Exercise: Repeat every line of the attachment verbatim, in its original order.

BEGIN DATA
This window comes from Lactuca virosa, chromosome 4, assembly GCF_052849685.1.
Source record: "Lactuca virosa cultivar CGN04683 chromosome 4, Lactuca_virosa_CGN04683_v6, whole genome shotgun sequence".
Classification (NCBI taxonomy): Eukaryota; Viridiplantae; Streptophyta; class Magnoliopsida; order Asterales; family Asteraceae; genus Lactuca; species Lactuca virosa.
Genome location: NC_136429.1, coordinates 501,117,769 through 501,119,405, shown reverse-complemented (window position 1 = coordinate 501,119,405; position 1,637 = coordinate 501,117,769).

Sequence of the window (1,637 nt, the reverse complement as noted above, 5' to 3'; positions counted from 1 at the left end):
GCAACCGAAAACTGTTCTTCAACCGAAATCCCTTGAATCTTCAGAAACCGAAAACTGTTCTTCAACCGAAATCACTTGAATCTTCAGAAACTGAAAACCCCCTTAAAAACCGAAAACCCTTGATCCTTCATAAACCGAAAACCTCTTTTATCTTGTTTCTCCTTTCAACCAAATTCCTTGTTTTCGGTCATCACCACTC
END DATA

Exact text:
This window comes from Lactuca virosa, chromosome 4, assembly GCF_052849685.1.
Source record: "Lactuca virosa cultivar CGN04683 chromosome 4, Lactuca_virosa_CGN04683_v6, whole genome shotgun sequence".
Classification (NCBI taxonomy): Eukaryota; Viridiplantae; Streptophyta; class Magnoliopsida; order Asterales; family Asteraceae; genus Lactuca; species Lactuca virosa.
Genome location: NC_136429.1, coordinates 501,117,769 through 501,119,405, shown reverse-complemented (window position 1 = coordinate 501,119,405; position 1,637 = coordinate 501,117,769).

Sequence of the window (1,637 nt, the reverse complement as noted above, 5' to 3'; positions counted from 1 at the left end):
GCAACCGAAAACTGTTCTTCAACCGAAATCCCTTGAATCTTCAGAAACCGAAAACTGTTCTTCAACCGAAATCACTTGAATCTTCAGAAACTGAAAACCCCCTTAAAAACCGAAAACCCTTGATCCTTCATAAACCGAAAACCTCTTTTATCTTGTTTCTCCTTTCAACCAAATTCCTTGTTTTCGGTCATCACCACTC